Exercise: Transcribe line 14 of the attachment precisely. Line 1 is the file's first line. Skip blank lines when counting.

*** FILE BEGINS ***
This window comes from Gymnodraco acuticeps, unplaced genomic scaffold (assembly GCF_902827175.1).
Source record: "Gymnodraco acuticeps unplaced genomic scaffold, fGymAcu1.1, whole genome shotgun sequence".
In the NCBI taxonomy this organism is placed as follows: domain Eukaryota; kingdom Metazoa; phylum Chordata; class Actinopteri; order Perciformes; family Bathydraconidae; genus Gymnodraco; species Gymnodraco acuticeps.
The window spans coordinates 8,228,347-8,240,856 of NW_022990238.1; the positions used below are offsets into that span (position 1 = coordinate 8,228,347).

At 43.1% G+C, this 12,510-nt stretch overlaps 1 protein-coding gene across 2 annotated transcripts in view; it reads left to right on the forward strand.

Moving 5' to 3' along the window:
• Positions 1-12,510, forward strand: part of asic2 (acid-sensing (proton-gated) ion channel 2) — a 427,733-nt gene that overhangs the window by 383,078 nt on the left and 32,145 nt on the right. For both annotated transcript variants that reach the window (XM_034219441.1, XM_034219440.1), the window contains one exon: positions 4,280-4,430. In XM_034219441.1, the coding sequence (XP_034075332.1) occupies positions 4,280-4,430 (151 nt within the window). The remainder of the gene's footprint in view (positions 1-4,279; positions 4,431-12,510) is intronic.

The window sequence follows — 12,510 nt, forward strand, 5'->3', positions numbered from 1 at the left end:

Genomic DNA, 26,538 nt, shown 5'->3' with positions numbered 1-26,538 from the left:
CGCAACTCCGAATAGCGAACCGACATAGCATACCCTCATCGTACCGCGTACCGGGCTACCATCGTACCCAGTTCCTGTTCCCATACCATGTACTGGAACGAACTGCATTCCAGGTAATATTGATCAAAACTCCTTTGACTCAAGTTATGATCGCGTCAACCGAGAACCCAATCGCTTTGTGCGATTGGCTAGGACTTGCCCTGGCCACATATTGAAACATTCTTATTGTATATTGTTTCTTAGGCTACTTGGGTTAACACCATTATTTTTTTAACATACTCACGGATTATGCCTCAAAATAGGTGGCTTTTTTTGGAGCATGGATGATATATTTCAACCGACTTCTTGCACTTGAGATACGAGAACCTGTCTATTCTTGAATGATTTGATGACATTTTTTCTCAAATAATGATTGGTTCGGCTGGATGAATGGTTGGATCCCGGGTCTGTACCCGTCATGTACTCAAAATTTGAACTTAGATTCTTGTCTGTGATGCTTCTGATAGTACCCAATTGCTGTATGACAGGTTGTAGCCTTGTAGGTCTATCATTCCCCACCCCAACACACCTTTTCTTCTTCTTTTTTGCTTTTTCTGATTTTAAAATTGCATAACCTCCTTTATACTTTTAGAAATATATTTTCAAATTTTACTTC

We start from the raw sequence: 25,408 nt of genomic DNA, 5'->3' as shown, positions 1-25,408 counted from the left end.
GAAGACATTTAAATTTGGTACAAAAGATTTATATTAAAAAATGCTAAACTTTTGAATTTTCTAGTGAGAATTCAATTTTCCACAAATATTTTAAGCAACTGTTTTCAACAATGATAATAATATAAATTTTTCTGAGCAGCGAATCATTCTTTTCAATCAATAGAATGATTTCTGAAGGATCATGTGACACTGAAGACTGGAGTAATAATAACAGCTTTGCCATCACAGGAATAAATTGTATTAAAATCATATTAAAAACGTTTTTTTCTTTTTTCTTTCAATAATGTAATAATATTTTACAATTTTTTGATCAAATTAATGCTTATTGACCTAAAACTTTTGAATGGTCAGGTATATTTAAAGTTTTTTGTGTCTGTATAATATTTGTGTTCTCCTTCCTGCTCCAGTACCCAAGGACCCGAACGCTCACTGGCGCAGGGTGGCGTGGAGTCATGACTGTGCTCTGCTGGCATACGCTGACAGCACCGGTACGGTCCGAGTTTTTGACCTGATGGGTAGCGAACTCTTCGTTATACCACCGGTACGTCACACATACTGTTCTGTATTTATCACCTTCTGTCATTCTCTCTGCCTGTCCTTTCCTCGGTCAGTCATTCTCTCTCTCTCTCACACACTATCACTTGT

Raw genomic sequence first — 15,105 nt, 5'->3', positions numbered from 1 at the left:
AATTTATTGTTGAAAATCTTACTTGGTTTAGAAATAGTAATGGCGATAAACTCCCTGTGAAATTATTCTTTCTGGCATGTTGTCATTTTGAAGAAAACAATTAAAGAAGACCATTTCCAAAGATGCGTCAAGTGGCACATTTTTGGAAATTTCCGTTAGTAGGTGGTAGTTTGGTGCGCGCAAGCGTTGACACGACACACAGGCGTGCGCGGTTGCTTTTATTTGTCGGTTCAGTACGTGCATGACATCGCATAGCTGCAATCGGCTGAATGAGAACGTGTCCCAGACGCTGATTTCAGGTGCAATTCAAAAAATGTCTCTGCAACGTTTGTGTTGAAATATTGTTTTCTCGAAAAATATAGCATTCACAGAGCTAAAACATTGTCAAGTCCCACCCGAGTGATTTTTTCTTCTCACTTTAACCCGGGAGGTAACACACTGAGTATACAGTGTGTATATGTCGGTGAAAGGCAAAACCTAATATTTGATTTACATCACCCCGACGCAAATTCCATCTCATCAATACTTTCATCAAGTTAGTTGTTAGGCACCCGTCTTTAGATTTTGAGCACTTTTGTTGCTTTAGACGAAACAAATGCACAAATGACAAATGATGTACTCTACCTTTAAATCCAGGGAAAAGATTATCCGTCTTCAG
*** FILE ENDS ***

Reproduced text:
AATTTATTGTTGAAAATCTTACTTGGTTTAGAAATAGTAATGGCGATAAACTCCCTGTGAAATTATTCTTTCTGGCATGTTGTCATTTTGAAGAAAACAATTAAAGAAGACCATTTCCAAAGATGCGTCAAGTGGCACATTTTTGGAAATTTCCGTTAGTAGGTGGTAGTTTGGTGCGCGCAAGCGTTGACACGACACACAGGCGTGCGCGGTTGCTTTTATTTGTCGGTTCAGTACGTGCATGACATCGCATAGCTGCAATCGGCTGAATGAGAACGTGTCCCAGACGCTGATTTCAGGTGCAATTCAAAAAATGTCTCTGCAACGTTTGTGTTGAAATATTGTTTTCTCGAAAAATATAGCATTCACAGAGCTAAAACATTGTCAAGTCCCACCCGAGTGATTTTTTCTTCTCACTTTAACCCGGGAGGTAACACACTGAGTATACAGTGTGTATATGTCGGTGAAAGGCAAAACCTAATATTTGATTTACATCACCCCGACGCAAATTCCATCTCATCAATACTTTCATCAAGTTAGTTGTTAGGCACCCGTCTTTAGATTTTGAGCACTTTTGTTGCTTTAGACGAAACAAATGCACAAATGACAAATGATGTACTCTACCTTTAAATCCAGGGAAAAGATTATCCGTCTTCAG